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We live in paradise. Everywhere you turn, life in the mountains delights. Whether it is catching sight of the local elk herd, marveling at a glorious Colorado sunset over the stunning mountains or …
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We live in paradise.
Everywhere you turn, life in the mountains delights. Whether it is catching sight of the local elk herd, marveling at a glorious Colorado sunset over the stunning mountains or just appreciating the open space and cleaner air we enjoy compared to the denizens of much of the Denver metro area, it is undeniable that living where we do is a privilege.
But with just one tiny spark, life here on the edge where civilization and the wildlands commingle, can become a lot less like paradise, and a lot more like Paradise, California.
In November 2018, that mountain community surrounded by pine forest was practically wiped off the face of the map by the swift-moving Camp Fire. The fire roared through the town at an estimated 300 feet per minute and left little in its wake. 85 people died. Billions in property damage. A year later, more than 90% of the residents had not returned. There was nothing to return to.
We could easily be next.
Insurance analysis ranks the Evergreen/Conifer are as the most in danger of a catastrophic wildfire in the state. In fact, the potential for loss of life ranks in the top 10 for the nation.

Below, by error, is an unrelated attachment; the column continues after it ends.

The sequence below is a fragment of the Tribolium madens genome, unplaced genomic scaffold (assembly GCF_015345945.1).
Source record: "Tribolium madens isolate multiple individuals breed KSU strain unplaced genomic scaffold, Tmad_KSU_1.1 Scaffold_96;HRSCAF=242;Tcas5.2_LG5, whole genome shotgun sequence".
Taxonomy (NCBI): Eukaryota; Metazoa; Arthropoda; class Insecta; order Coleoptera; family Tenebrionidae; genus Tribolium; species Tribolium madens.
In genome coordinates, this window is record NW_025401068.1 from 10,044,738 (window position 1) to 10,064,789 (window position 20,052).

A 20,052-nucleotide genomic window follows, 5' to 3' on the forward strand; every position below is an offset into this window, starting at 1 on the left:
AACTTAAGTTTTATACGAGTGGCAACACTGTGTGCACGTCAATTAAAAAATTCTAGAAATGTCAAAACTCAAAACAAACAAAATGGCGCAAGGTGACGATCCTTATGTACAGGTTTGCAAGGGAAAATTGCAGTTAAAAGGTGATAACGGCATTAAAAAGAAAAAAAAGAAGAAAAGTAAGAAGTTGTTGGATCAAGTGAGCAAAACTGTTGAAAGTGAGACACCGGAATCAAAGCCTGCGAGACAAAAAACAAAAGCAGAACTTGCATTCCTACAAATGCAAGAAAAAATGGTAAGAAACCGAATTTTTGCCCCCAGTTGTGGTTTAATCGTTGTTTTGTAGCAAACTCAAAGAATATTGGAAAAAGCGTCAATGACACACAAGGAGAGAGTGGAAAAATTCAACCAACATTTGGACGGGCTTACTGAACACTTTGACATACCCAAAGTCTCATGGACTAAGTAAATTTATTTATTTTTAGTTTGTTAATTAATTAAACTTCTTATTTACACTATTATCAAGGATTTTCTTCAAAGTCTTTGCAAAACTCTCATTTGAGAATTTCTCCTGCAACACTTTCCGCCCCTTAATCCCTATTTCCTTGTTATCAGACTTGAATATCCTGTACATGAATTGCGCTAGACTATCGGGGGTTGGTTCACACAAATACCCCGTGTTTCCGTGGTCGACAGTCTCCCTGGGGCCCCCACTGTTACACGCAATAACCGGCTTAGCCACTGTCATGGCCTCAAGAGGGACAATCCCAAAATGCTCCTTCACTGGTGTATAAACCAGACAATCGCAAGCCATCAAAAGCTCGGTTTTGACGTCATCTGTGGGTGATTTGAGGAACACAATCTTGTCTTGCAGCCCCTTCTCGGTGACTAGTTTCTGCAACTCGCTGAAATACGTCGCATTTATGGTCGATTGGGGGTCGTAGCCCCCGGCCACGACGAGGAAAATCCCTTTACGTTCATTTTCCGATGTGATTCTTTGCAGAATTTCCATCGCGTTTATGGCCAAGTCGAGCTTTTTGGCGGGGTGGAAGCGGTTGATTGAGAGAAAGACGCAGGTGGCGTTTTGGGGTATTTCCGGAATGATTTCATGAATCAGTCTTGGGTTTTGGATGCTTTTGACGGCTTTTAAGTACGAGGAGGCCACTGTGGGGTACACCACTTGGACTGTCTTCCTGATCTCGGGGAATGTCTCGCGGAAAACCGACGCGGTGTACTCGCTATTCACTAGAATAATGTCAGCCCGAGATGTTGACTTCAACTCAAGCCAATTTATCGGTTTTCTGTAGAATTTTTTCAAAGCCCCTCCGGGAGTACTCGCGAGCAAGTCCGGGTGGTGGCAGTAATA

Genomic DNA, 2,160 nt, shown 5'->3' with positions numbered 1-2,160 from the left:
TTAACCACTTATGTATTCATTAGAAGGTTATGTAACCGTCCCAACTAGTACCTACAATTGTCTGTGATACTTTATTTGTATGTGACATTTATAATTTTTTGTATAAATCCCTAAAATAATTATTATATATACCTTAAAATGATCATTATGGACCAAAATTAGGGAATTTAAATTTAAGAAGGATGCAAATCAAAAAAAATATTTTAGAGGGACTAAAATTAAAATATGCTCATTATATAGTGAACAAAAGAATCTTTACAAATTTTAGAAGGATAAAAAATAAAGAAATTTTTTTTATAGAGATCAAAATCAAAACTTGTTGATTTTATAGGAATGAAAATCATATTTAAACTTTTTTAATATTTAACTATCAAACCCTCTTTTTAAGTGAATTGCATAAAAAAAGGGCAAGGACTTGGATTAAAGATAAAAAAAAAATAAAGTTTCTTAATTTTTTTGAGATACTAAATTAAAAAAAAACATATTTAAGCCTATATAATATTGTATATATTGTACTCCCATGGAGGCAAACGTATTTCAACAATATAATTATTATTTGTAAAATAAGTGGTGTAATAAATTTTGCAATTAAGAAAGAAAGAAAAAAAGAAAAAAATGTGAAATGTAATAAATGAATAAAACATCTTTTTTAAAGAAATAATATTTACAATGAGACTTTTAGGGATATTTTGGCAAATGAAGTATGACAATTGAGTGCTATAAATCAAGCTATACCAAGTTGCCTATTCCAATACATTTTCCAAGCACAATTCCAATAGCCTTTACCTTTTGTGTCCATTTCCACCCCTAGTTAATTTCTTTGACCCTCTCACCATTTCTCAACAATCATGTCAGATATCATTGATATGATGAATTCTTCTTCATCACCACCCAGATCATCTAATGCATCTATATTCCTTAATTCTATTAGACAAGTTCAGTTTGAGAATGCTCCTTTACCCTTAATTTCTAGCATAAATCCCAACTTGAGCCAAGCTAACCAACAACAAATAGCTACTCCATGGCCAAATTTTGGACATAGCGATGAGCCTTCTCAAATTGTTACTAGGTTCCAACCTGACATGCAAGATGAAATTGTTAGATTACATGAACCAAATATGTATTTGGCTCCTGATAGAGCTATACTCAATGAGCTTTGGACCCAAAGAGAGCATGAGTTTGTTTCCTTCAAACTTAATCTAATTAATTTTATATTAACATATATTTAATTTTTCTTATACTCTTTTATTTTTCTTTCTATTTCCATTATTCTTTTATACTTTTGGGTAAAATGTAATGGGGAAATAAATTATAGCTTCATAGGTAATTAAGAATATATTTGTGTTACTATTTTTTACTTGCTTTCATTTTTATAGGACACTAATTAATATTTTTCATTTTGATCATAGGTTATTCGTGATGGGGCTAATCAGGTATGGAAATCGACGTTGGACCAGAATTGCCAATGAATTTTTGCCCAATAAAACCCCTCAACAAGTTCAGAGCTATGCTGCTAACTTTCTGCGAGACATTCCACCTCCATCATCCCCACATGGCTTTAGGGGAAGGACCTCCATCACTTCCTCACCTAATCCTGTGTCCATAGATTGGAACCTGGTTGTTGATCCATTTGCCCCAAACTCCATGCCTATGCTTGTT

Of course those in harm’s way also includes swaths of Clear Creek County residents in places like Old Squaw Pass and Brooke Forest. Clear Creek’s own county analysis shows nearly every residential area outside of Idaho Springs, Empire and Georgetown as being at high or extreme risk of wildfire.
Fire experts are very clear in their warnings. It isn’t a matter of if there will be other close-by fires, but a matter of when.
This week we mark the anniversary of the Elephant Butte Fire. It was kept small. No one died. No buildings burned. But it was so close, so visible from all over Evergreen, that for many it served as a wake-up call to do more in terms of wildfire mitigation and emergency planning.
We have heartfelt gratitude for the work of our area firefighting agencies who helped contain the Elephant Butte Fire, and are ever-preparing for the next blaze too. But we know that Mother Nature can be fickle, and that with just a slight change in the weather, that next spark might not be so easy to extinguish.
We applaud those who have heeded the wake-up call. Folks like Rotary Wildfire Ready, who have done so much to educate the public about the dangers of wildfire and how to mitigate and prepare for the next conflagration. Folks like Jefferson County Commissioner Lesley Dahlkemper and the rest of the Jefferson County Wildfire Risk Reduction Task Force, who have identified the biggest barriers and opportunities to keep catastrophe at bay.
Hard choices lie ahead for mountain communities in places like western Jefferson County and Clear Creek County. We continue to develop in this Wildland Urban Interface even as water grows scarce and our narrow roads grow busier. Meanwhile the cost of fuel mitigation and firefighting only climbs.
For all of us, it will take significant work, both in our backyards but also in our local politics, to do the hard work to make those tough choices about growth, resource allocation, water conservation, taxes and prescribed burns.
Otherwise, we are headed for a paradise lost.
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